But Mr. Lawrence said gun experts believe the mark was not made by a manufacturer and was roughly chiseled into the barrel, either as a weight mark or by someone selling the gun.

Another question dealt with gold dust found at the site that the report said contained lead. But Ms. Watkins-Kenny said gold doesn’t contain lead and they misinterpreted the data.

While there were other challenges, Mr. Wilde-Ramsing said only 2 percent of artifacts have been retrieved from the site and tight state budgets have limited the amount of work they have been able to do.

This year state researchers received a $145,000 Golden LEAF Foundation grant and $100,000 from the N.C. General Assembly.

Mr. Wilde-Ramsing said with that money they plan to step up research and conservation of artifacts and publish more materials. They also plan to do extensive excavation of artifacts from the wreck site throughout May.

So far about $967,000 has been spent on the Beaufort site, and researchers are seeking about $3.7 million more.

Carteret County has capitalized on the Blackbeard theme to draw tourism to the county. Artifacts have been a draw to the N.C. Maritime Museum , and Dr. David Nateman, director of the museum, said he will continue to display artifacts with that theme.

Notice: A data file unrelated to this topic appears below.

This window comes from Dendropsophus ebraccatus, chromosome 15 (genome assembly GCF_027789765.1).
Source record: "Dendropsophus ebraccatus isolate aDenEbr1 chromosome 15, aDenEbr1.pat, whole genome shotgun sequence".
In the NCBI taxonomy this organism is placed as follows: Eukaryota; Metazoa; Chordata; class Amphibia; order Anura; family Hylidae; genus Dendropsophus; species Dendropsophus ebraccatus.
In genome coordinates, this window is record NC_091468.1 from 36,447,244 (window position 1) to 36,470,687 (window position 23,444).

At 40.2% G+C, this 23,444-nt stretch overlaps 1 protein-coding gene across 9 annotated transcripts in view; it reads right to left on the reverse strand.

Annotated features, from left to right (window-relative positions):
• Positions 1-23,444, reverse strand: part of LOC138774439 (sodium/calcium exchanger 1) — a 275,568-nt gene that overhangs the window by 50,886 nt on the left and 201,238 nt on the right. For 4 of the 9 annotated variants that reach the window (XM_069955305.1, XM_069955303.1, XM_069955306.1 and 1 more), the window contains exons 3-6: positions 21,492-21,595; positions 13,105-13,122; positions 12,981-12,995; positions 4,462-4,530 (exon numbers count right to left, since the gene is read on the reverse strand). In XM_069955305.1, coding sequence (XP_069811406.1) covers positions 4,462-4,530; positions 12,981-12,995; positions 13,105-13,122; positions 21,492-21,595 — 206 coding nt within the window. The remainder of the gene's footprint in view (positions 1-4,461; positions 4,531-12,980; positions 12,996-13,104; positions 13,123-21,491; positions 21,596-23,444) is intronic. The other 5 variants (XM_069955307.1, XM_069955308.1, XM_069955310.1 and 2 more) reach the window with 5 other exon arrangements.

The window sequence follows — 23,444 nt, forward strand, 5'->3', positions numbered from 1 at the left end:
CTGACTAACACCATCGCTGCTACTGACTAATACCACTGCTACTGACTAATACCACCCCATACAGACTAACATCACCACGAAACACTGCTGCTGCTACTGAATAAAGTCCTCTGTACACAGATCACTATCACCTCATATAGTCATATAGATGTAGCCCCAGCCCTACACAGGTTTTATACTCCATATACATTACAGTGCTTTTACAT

“It’s not unusual to I.D. a shipwreck based on circumstantial evidence,” he said. “It’s unlikely they’ll find a coffee mug with Blackbeard’s name on it. But there’s still a lot to be retrieved, and they could find something.

“We’re still cautious to say that it is believed to be the QAR. But with the number of researchers and underwater archaeologists who have researched this project, I am absolutely confident in their science.”

The Queen Anne’s Revenge Project is a program of the N.C. Department of Cultural Resources.